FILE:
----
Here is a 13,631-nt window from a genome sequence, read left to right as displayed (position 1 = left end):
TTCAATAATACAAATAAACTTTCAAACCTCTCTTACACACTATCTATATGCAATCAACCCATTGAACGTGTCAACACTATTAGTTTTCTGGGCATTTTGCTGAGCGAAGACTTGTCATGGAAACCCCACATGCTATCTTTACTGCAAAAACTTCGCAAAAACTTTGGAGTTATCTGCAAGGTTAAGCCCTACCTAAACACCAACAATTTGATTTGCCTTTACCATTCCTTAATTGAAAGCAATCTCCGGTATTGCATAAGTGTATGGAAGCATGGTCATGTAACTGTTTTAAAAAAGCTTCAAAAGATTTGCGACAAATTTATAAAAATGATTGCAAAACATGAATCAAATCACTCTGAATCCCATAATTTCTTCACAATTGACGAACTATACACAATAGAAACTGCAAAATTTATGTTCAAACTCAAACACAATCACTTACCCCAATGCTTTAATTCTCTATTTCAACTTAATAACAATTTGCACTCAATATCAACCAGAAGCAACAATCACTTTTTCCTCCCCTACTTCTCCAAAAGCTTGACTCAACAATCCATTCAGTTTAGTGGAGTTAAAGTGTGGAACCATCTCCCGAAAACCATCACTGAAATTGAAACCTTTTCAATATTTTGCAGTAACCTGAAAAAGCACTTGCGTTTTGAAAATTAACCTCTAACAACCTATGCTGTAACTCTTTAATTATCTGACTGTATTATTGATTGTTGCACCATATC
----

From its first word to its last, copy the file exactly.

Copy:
Here is a 13,631-nt window from a genome sequence, read left to right as displayed (position 1 = left end):
TTCAATAATACAAATAAACTTTCAAACCTCTCTTACACACTATCTATATGCAATCAACCCATTGAACGTGTCAACACTATTAGTTTTCTGGGCATTTTGCTGAGCGAAGACTTGTCATGGAAACCCCACATGCTATCTTTACTGCAAAAACTTCGCAAAAACTTTGGAGTTATCTGCAAGGTTAAGCCCTACCTAAACACCAACAATTTGATTTGCCTTTACCATTCCTTAATTGAAAGCAATCTCCGGTATTGCATAAGTGTATGGAAGCATGGTCATGTAACTGTTTTAAAAAAGCTTCAAAAGATTTGCGACAAATTTATAAAAATGATTGCAAAACATGAATCAAATCACTCTGAATCCCATAATTTCTTCACAATTGACGAACTATACACAATAGAAACTGCAAAATTTATGTTCAAACTCAAACACAATCACTTACCCCAATGCTTTAATTCTCTATTTCAACTTAATAACAATTTGCACTCAATATCAACCAGAAGCAACAATCACTTTTTCCTCCCCTACTTCTCCAAAAGCTTGACTCAACAATCCATTCAGTTTAGTGGAGTTAAAGTGTGGAACCATCTCCCGAAAACCATCACTGAAATTGAAACCTTTTCAATATTTTGCAGTAACCTGAAAAAGCACTTGCGTTTTGAAAATTAACCTCTAACAACCTATGCTGTAACTCTTTAATTATCTGACTGTATTATTGATTGTTGCACCATATC